Travelling in a Strange Land is another masterpiece from David Park.
Tom is a photographer. Often commissioned for weddings and portraits, he has a good eye for composition. He is a man of taste and discernment, appreciating his surroundings and those around him. He knows he is being superseded by the ubiquity of the selfie, shared on social media in an instant, forgotten in a moment – but he still believes he offers a quality product. He is a comfortable man with a comfortable life in North Down (my guess is Holywood).
Shortly before Christmas, his son Luke is stranded in his university digs in Sunderland, snow has closed the airport and Luke has a terrible cold. Tom is sent out on a rescue mission to bring Luke home for Christmas. The plan is to get the first ferry to Stranraer, drive to Sunderland and back in time for the last sailing home. God and snow willing…
The novel is Tom, alone in a car, lost in his own thoughts as he travels across a strange land. Self-satisfaction starts to fray a little at the edges, and ultimately Tom’s thoughts are overtaken by his older son, Daniel, who is no longer part of the happy family. Daniel was a difficult child who became a difficult adult. Tom skates a fine line between guilt at his failure to love Daniel completely and resentment of Daniel for not being easy to love. All this crowding out the feelings he ought to have been having for Luke. There are occasional interruptions to phone home, the occasional interjection of the satnav, and a stop or two along the way. But mostly the strange land through which Tom is travelling is his own mind rather than the Scottish borders.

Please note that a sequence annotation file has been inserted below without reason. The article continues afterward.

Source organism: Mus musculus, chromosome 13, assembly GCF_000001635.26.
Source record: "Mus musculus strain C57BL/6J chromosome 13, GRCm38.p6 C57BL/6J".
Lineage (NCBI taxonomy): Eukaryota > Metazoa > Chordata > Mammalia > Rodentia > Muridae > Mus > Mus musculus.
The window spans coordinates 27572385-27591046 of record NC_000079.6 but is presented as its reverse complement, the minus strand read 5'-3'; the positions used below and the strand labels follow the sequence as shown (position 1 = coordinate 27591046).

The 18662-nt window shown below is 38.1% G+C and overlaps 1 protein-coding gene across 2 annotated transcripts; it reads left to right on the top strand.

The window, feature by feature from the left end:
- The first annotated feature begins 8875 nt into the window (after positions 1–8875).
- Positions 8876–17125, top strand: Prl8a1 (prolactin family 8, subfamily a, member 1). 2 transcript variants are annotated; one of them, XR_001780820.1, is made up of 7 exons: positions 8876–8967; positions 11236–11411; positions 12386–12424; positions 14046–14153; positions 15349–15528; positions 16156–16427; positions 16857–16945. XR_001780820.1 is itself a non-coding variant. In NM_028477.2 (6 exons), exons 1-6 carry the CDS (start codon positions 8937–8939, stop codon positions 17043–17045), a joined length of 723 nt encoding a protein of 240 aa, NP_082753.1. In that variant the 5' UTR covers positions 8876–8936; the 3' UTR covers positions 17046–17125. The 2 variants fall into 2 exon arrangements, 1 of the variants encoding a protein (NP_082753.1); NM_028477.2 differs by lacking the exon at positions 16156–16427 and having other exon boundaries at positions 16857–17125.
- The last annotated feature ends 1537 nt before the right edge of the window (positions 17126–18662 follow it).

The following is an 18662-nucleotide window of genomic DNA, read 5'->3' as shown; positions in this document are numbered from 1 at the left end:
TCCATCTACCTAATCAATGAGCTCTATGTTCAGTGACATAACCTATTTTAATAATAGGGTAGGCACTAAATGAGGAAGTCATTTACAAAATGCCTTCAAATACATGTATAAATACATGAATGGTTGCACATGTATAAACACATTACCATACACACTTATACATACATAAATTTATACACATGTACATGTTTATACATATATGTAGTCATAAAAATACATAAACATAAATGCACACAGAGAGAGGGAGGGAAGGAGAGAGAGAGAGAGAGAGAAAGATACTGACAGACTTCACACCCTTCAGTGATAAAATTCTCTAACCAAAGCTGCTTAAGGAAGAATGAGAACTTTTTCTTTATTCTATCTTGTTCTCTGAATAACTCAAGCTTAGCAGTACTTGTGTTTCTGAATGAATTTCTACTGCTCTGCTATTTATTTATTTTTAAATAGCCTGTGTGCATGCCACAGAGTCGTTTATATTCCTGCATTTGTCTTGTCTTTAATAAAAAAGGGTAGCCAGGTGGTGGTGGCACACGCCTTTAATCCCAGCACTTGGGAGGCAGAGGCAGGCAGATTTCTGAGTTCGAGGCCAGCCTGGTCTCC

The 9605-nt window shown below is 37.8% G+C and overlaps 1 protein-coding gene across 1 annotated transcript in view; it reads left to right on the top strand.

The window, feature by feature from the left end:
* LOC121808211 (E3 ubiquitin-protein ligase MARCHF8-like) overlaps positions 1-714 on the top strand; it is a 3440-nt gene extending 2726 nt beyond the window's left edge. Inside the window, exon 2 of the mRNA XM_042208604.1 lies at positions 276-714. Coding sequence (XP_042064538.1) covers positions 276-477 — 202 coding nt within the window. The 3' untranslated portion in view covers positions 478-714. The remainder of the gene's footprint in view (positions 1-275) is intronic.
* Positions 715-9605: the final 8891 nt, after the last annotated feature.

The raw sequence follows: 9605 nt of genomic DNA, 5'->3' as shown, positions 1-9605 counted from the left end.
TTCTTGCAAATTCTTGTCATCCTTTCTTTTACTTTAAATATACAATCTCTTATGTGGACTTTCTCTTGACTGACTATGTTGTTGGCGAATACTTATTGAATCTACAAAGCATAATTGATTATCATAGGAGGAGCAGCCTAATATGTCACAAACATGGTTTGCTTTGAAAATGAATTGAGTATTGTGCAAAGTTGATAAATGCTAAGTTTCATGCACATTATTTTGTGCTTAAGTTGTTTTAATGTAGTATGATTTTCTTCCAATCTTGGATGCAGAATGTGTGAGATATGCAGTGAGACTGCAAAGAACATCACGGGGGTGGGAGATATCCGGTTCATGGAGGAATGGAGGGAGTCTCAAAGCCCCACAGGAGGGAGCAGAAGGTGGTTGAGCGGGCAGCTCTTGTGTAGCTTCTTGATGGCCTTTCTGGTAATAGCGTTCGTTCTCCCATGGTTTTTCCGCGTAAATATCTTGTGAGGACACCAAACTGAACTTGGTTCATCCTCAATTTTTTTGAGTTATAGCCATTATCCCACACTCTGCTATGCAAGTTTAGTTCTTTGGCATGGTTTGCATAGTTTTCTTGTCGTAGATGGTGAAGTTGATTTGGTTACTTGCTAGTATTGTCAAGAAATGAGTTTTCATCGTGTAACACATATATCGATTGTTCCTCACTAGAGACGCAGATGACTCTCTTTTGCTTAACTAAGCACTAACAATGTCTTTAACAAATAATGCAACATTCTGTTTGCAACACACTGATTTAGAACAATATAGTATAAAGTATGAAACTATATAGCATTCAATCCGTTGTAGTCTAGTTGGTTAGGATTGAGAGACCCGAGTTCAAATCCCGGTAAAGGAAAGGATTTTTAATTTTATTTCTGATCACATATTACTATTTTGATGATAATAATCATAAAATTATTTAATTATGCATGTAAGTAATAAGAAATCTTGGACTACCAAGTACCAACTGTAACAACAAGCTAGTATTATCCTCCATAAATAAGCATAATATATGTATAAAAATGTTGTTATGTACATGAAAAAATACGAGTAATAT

The journey takes us back in time to a Northern Ireland long gone: paramilitaries and territoriality. There is a journey too through different social classes; Tom steps away from leafy North Down to explore the Belfast drinking dens and squalid bedsits of the Holy Lands. And then there is the journey through generations; from youth to fatherhood, back into the world of the young as he tries to find reconciliation with Daniel. As we get to know Tom’s story, we start to see him as more than the slightly pompous photographer. He is a man struggling to understand familial love and to accept human failings. It is not that Tom is perfect; he knows he isn’t and knows that neither he nor anyone else ever can be. It is that Tom cannot accept his own imperfection.
There are some beautiful set pieces, sometimes inspiring, sometimes harrowing. The imagery is undemonstrative but precise. David Park needs few words to convey really complex ideas – not least the bonding near the end with the Angel of the North. Park trusts his readers to fill in the blanks, to make associations, and gives his readers the time and space to let their own imaginations wander. Park is a generous writer who lets the inherent goodness of the human spirit shine through in his characters, even when they go to dark places.
David Park is one of the finest writers; pretty much every one of his works could match anything from Ian McEwan or Kazuo Ishiguro. Yes, he really is that good. I hope that one day he will get the recognition he so richly deserves. *****